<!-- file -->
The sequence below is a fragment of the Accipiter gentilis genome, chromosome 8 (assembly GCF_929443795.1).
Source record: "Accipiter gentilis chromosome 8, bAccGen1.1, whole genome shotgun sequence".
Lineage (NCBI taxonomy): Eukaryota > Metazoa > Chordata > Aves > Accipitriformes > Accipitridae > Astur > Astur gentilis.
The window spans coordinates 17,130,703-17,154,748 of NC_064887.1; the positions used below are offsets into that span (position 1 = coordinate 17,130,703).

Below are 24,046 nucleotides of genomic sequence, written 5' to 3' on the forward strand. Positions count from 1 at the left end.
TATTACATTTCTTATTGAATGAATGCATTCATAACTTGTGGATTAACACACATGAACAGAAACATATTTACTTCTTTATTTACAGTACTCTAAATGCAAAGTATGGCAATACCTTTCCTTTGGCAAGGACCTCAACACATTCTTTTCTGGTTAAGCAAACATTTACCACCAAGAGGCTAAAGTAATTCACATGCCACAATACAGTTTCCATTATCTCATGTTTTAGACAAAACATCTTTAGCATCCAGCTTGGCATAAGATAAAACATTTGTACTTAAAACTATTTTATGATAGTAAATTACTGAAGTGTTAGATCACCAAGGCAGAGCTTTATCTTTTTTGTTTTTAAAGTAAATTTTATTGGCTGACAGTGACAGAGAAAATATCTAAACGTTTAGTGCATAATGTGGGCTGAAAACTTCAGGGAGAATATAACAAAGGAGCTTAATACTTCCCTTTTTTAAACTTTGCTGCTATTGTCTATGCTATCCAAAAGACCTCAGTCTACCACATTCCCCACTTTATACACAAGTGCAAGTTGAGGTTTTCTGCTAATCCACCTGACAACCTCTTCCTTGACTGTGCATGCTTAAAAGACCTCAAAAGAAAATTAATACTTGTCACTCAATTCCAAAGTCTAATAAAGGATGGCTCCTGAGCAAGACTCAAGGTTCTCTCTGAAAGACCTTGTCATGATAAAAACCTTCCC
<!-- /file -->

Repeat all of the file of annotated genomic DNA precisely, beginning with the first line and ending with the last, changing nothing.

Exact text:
The sequence below is a fragment of the Accipiter gentilis genome, chromosome 8 (assembly GCF_929443795.1).
Source record: "Accipiter gentilis chromosome 8, bAccGen1.1, whole genome shotgun sequence".
Lineage (NCBI taxonomy): Eukaryota > Metazoa > Chordata > Aves > Accipitriformes > Accipitridae > Astur > Astur gentilis.
The window spans coordinates 17,130,703-17,154,748 of NC_064887.1; the positions used below are offsets into that span (position 1 = coordinate 17,130,703).

Below are 24,046 nucleotides of genomic sequence, written 5' to 3' on the forward strand. Positions count from 1 at the left end.
TATTACATTTCTTATTGAATGAATGCATTCATAACTTGTGGATTAACACACATGAACAGAAACATATTTACTTCTTTATTTACAGTACTCTAAATGCAAAGTATGGCAATACCTTTCCTTTGGCAAGGACCTCAACACATTCTTTTCTGGTTAAGCAAACATTTACCACCAAGAGGCTAAAGTAATTCACATGCCACAATACAGTTTCCATTATCTCATGTTTTAGACAAAACATCTTTAGCATCCAGCTTGGCATAAGATAAAACATTTGTACTTAAAACTATTTTATGATAGTAAATTACTGAAGTGTTAGATCACCAAGGCAGAGCTTTATCTTTTTTGTTTTTAAAGTAAATTTTATTGGCTGACAGTGACAGAGAAAATATCTAAACGTTTAGTGCATAATGTGGGCTGAAAACTTCAGGGAGAATATAACAAAGGAGCTTAATACTTCCCTTTTTTAAACTTTGCTGCTATTGTCTATGCTATCCAAAAGACCTCAGTCTACCACATTCCCCACTTTATACACAAGTGCAAGTTGAGGTTTTCTGCTAATCCACCTGACAACCTCTTCCTTGACTGTGCATGCTTAAAAGACCTCAAAAGAAAATTAATACTTGTCACTCAATTCCAAAGTCTAATAAAGGATGGCTCCTGAGCAAGACTCAAGGTTCTCTCTGAAAGACCTTGTCATGATAAAAACCTTCCC